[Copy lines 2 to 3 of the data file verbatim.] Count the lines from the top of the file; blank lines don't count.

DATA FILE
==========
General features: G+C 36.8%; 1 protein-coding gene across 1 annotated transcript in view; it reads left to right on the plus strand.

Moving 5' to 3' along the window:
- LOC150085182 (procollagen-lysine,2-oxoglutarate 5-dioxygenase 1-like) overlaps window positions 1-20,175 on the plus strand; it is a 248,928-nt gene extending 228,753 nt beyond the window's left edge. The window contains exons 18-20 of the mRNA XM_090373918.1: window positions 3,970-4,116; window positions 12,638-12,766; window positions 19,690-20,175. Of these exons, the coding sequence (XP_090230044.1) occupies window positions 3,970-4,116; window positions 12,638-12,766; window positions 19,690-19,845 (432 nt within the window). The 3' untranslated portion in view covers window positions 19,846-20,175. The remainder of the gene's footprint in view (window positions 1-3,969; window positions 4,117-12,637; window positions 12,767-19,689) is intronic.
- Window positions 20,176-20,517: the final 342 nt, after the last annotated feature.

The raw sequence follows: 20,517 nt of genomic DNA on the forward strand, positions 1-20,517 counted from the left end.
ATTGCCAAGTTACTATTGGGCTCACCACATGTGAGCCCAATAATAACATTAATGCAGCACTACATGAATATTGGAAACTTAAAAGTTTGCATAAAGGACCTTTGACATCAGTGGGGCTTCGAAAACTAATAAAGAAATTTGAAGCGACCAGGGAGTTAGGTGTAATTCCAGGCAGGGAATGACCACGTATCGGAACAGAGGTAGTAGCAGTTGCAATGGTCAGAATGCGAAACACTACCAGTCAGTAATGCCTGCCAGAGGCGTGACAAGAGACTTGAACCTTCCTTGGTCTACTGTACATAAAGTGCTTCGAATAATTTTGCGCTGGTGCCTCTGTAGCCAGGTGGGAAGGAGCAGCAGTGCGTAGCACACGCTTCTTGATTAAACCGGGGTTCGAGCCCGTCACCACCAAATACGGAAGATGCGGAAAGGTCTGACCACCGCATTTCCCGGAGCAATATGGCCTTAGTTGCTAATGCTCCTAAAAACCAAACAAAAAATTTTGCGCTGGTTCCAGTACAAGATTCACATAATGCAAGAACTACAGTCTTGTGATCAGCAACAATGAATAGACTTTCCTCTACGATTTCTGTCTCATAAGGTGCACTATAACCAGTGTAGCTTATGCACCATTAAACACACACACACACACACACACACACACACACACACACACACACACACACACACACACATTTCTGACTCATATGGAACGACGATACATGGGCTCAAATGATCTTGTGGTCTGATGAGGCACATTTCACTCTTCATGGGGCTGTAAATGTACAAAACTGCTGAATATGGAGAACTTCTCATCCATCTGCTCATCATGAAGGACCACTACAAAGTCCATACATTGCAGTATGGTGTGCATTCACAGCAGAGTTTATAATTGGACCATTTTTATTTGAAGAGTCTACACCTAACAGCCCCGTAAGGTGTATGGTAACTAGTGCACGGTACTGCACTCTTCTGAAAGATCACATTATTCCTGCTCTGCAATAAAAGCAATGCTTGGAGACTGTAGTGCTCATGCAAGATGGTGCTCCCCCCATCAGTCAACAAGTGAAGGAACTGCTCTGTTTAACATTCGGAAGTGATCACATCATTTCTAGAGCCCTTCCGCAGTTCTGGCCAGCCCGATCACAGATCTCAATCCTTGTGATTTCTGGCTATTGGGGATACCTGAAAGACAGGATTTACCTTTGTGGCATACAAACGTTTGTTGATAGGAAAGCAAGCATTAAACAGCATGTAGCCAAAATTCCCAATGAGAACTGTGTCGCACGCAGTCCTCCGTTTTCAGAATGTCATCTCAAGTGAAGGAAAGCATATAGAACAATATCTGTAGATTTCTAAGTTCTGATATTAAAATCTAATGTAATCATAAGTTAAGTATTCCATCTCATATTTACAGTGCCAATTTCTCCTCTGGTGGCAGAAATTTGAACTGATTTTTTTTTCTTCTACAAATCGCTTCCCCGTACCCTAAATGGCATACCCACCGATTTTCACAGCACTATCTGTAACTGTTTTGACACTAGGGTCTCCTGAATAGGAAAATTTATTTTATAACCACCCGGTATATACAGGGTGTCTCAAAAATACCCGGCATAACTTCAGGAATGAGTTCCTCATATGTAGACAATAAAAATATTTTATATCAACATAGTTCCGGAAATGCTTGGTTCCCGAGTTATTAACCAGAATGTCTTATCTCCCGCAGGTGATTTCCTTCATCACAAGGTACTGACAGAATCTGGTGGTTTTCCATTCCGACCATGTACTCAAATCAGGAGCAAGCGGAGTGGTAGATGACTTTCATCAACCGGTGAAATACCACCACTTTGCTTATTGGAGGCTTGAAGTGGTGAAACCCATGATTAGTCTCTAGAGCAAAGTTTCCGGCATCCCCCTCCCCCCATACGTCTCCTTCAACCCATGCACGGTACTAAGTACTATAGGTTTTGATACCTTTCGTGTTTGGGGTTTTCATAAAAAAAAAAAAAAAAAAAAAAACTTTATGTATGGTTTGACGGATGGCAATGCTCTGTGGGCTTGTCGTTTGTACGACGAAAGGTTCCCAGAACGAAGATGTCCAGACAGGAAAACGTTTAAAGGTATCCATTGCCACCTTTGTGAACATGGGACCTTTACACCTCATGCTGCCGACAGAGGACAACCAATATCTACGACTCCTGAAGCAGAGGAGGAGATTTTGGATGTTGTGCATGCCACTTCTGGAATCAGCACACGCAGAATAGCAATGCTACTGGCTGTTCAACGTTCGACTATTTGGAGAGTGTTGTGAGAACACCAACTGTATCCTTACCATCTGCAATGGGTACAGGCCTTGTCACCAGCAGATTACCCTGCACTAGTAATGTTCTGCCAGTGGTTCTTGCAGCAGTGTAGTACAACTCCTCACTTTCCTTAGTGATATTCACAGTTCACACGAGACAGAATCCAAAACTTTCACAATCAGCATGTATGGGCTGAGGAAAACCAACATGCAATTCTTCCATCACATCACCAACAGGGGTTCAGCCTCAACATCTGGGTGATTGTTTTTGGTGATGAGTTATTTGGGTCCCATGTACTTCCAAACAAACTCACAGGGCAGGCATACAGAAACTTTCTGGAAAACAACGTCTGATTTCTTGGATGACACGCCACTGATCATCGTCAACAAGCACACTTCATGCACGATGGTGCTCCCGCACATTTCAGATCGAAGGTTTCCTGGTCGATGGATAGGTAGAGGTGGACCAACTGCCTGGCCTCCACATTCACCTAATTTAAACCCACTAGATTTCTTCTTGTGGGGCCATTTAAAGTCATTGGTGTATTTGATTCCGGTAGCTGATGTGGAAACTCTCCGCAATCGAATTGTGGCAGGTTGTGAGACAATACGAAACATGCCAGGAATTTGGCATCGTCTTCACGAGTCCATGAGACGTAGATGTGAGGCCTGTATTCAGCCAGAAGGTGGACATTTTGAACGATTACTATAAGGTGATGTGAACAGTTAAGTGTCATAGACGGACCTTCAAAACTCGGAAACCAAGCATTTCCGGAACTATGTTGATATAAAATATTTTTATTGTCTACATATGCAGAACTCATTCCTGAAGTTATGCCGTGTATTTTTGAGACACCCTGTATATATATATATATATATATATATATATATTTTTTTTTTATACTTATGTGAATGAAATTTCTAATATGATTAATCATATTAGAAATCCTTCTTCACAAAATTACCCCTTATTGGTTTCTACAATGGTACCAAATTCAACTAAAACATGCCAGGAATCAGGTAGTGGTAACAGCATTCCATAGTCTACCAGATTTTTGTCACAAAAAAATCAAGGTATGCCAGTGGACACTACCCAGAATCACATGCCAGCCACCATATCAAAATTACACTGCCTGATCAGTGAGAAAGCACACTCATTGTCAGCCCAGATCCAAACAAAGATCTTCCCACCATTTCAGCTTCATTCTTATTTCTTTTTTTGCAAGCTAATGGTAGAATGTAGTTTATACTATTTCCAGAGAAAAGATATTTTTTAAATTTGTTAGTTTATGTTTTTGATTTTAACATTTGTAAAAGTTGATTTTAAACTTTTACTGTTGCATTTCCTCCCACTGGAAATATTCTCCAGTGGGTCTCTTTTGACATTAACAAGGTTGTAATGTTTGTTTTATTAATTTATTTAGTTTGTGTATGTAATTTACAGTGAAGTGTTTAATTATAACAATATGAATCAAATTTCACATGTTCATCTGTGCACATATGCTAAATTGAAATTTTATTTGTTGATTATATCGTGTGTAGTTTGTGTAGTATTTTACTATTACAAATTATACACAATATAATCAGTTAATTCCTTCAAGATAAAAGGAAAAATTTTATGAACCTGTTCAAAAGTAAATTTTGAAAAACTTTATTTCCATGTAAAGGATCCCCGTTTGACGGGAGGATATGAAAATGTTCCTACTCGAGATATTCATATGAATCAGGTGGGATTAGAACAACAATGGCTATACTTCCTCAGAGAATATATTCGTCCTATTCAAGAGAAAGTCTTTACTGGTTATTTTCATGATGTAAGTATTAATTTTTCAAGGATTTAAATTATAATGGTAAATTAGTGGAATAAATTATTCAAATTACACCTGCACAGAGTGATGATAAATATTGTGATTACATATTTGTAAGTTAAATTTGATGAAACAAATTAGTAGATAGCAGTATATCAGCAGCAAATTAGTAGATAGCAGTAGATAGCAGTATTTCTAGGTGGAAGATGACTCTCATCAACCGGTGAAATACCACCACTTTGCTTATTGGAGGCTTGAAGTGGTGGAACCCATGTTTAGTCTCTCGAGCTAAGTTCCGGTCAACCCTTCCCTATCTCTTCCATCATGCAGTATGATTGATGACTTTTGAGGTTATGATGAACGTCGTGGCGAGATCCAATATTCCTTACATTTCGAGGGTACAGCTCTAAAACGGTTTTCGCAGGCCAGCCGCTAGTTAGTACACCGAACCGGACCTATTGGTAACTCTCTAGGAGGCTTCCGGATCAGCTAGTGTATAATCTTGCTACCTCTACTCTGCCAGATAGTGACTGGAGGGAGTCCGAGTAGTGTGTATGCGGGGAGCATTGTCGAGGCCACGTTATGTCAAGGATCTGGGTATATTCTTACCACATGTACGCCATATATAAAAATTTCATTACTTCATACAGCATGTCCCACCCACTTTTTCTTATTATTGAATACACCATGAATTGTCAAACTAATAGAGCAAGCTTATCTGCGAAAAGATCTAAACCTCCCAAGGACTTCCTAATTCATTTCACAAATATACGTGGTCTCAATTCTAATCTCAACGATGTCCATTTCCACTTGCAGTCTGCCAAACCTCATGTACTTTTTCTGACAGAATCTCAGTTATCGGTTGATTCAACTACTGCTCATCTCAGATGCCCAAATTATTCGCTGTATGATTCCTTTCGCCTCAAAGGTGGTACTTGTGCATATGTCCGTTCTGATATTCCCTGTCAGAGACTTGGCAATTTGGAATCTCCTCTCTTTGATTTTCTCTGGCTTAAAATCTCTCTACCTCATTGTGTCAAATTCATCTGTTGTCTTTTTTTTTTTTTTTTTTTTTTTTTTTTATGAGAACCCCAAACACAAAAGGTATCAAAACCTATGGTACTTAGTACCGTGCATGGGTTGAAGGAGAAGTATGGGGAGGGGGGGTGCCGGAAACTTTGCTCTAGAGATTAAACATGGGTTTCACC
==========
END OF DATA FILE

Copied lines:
Moving 5' to 3' along the window:
- LOC150085182 (procollagen-lysine,2-oxoglutarate 5-dioxygenase 1-like) overlaps window positions 1-20,175 on the plus strand; it is a 248,928-nt gene extending 228,753 nt beyond the window's left edge. The window contains exons 18-20 of the mRNA XM_090373918.1: window positions 3,970-4,116; window positions 12,638-12,766; window positions 19,690-20,175. Of these exons, the coding sequence (XP_090230044.1) occupies window positions 3,970-4,116; window positions 12,638-12,766; window positions 19,690-19,845 (432 nt within the window). The 3' untranslated portion in view covers window positions 19,846-20,175. The remainder of the gene's footprint in view (window positions 1-3,969; window positions 4,117-12,637; window positions 12,767-19,689) is intronic.